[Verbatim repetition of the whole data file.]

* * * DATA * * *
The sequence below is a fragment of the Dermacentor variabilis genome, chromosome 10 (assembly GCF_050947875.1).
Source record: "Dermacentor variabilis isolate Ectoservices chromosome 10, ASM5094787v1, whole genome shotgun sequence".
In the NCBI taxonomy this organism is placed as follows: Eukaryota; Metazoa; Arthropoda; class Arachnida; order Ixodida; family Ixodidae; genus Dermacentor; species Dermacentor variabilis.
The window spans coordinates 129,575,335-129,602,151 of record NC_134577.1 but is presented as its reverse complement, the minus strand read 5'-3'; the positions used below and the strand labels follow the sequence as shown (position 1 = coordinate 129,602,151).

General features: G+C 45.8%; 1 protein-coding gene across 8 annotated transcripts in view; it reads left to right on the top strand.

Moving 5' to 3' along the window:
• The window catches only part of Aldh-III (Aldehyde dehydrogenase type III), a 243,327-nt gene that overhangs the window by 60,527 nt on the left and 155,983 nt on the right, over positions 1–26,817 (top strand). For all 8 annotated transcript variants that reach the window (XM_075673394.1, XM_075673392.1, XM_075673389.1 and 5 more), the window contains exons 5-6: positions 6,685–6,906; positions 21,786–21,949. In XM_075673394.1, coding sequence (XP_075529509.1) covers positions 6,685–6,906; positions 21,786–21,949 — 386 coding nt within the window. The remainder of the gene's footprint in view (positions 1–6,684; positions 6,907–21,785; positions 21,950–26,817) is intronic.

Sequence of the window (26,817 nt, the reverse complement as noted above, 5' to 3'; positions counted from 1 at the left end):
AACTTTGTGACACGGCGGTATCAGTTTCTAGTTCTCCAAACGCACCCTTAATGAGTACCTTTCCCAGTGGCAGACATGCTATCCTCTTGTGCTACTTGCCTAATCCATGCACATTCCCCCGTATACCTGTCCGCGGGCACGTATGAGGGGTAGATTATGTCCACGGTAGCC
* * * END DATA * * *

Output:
The sequence below is a fragment of the Dermacentor variabilis genome, chromosome 10 (assembly GCF_050947875.1).
Source record: "Dermacentor variabilis isolate Ectoservices chromosome 10, ASM5094787v1, whole genome shotgun sequence".
In the NCBI taxonomy this organism is placed as follows: Eukaryota; Metazoa; Arthropoda; class Arachnida; order Ixodida; family Ixodidae; genus Dermacentor; species Dermacentor variabilis.
The window spans coordinates 129,575,335-129,602,151 of record NC_134577.1 but is presented as its reverse complement, the minus strand read 5'-3'; the positions used below and the strand labels follow the sequence as shown (position 1 = coordinate 129,602,151).

General features: G+C 45.8%; 1 protein-coding gene across 8 annotated transcripts in view; it reads left to right on the top strand.

Moving 5' to 3' along the window:
• The window catches only part of Aldh-III (Aldehyde dehydrogenase type III), a 243,327-nt gene that overhangs the window by 60,527 nt on the left and 155,983 nt on the right, over positions 1–26,817 (top strand). For all 8 annotated transcript variants that reach the window (XM_075673394.1, XM_075673392.1, XM_075673389.1 and 5 more), the window contains exons 5-6: positions 6,685–6,906; positions 21,786–21,949. In XM_075673394.1, coding sequence (XP_075529509.1) covers positions 6,685–6,906; positions 21,786–21,949 — 386 coding nt within the window. The remainder of the gene's footprint in view (positions 1–6,684; positions 6,907–21,785; positions 21,950–26,817) is intronic.

Sequence of the window (26,817 nt, the reverse complement as noted above, 5' to 3'; positions counted from 1 at the left end):
AACTTTGTGACACGGCGGTATCAGTTTCTAGTTCTCCAAACGCACCCTTAATGAGTACCTTTCCCAGTGGCAGACATGCTATCCTCTTGTGCTACTTGCCTAATCCATGCACATTCCCCCGTATACCTGTCCGCGGGCACGTATGAGGGGTAGATTATGTCCACGGTAGCC